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Started by a1ex, July 16, 2013, 06:33:50 PM
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Quote from: Audionut on April 24, 2015, 01:13:06 AMhttp://www.magiclantern.fm/forum/index.php?topic=10111.0In the first post of that thread, also check the section entitled "Any recommended reading?". The DxOMark site will list the dynamic range for all tested cameras.
Quote from: Audionut on April 24, 2015, 01:13:06 AMhttp://www.magiclantern.fm/forum/index.php?topic=10111.0ISO 1600 > ISO 3200 may net you 0.4 EV on some camera when you are using standard image capturing. With dual ISO you shouldn't expect to see that result. Each ISO is only half resolution, so you throw away one full stop of (full) midtone resolution, to "gain" 0.4 EV of half resolution shadow detail.
Quote from: Audionut on April 24, 2015, 01:13:06 AMhttp://www.magiclantern.fm/forum/index.php?topic=10111.0When you use recommended settings (100/800....100/1600), since the top couple of stops are generally white anyway, the resolution loss may not even be noticed. But when you start using extreme settings (100/3200), you're throwing away another full stop of midtone redolution, and this resolution loss is smack bang in the midtones. You probably want all available resolution for the midtones.Where you use a low base ISO of say 100, the situation is probably even more dire. Here, you probably have your exposure (shutter/aperture) set for the base ISO. Since ISO doesn't effect shot noise, not only are those last few points of EV only half resolution, but they are also heavy with shot noise.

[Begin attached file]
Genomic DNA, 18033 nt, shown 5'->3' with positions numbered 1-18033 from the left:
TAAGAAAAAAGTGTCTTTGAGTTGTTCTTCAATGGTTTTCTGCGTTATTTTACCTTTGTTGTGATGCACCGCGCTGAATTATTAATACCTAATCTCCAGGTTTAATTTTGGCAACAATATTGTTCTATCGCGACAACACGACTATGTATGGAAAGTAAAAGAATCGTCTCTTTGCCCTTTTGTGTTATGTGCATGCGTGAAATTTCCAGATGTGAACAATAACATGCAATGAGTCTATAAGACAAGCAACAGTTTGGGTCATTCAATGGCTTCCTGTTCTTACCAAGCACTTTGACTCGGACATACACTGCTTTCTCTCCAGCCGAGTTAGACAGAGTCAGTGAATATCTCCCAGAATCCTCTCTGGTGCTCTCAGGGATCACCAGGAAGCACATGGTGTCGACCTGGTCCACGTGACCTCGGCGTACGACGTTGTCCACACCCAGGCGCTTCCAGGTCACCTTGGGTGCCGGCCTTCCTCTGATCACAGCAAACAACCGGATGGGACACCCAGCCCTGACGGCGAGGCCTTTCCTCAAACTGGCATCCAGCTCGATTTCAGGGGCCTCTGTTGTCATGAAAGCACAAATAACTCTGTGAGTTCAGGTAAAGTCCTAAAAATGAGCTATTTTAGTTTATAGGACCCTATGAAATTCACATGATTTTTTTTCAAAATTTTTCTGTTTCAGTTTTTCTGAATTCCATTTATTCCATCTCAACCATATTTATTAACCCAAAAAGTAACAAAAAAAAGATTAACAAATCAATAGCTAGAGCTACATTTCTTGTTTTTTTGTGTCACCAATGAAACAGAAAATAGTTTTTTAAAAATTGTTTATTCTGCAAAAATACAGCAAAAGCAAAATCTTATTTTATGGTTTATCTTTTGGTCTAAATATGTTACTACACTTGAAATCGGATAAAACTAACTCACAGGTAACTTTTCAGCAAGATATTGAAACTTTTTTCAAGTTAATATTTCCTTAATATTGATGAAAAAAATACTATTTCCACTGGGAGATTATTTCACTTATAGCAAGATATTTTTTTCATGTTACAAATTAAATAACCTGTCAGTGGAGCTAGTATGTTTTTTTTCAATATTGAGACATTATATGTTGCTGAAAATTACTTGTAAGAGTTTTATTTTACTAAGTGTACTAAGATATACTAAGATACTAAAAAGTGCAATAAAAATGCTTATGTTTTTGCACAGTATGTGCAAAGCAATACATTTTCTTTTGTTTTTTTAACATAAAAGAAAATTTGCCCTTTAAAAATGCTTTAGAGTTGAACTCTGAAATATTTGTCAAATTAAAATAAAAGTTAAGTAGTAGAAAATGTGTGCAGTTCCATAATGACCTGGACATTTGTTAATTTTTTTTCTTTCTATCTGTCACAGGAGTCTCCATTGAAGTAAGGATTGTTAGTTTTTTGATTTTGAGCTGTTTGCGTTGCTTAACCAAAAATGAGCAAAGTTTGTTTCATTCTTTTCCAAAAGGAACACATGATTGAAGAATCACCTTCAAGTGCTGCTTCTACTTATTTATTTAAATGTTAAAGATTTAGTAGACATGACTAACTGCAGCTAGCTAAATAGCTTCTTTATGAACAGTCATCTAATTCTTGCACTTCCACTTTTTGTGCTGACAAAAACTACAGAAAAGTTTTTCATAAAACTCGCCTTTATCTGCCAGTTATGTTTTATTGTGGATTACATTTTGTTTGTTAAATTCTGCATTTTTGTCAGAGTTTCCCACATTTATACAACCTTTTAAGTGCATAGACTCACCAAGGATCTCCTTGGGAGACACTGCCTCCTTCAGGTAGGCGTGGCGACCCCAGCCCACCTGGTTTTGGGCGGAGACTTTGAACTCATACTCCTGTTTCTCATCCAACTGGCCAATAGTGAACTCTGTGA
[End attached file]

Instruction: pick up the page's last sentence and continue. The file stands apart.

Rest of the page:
Quote from: ZankenI'm a gig/event photographer experimenting with dual ISO. It's been great in environments where there is such a strong contrast for things like stage lights and flash work. A couple of examples....
Quote from: ZankenThe big win for event flash photography is getting more DR in the backgrounds. Especially events like festivals where you notice that background lights colour channels cap out really quickly and everything just looks really smudged. Dual ISO has helped me immensly shooting manual flash in a pinch in this environment too - my TTL flash was stolen a while back and I haven't been able to afford a replacement.Most of the examples here seem to be scenes which makes sense. We've all seen overexposed skies and can appreciate at a glance how big an improvement we are getting with Dual ISO. I question why most people haven't really discovered it for portrait/event/performance/street style stuff where the loss of detail across the frame matters less and your RAW files has much more flexibility in what you get out of a shot that is just snapped 'in the moment.'If there is one downside for me though, it's shooting an event (200-400 shots) and leaving them to brew overnight, ultimately costing me 60mb each shot. Here I was thinking that buying a 6D would be a good move to preserve HDD space - hah!
Quote from: Marius on May 05, 2015, 10:42:43 PMCan any one give their experience how DualISO works in lets say weddings when you just take pictures of people moving/dancing, does it introduce any artefact for moving subject?
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